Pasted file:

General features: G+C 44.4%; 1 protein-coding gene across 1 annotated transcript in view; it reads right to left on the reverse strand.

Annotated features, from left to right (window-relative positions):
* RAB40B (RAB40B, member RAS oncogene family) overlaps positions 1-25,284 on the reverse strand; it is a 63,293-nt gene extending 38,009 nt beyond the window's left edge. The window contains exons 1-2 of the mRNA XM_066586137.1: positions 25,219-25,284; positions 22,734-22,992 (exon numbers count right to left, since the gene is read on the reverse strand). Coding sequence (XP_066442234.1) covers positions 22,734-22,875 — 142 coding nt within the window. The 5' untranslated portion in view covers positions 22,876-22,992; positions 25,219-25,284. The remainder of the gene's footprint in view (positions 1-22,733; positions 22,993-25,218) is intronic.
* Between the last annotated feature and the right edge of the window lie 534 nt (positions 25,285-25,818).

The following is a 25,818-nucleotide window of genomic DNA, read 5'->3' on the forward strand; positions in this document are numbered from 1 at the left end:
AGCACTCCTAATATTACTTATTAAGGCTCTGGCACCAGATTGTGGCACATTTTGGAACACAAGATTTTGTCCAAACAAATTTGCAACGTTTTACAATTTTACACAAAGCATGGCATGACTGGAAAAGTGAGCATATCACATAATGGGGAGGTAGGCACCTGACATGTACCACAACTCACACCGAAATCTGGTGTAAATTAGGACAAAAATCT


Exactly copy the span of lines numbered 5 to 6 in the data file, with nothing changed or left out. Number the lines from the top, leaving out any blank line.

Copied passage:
The following is a 25,818-nucleotide window of genomic DNA, read 5'->3' on the forward strand; positions in this document are numbered from 1 at the left end:
AGCACTCCTAATATTACTTATTAAGGCTCTGGCACCAGATTGTGGCACATTTTGGAACACAAGATTTTGTCCAAACAAATTTGCAACGTTTTACAATTTTACACAAAGCATGGCATGACTGGAAAAGTGAGCATATCACATAATGGGGAGGTAGGCACCTGACATGTACCACAACTCACACCGAAATCTGGTGTAAATTAGGACAAAAATCT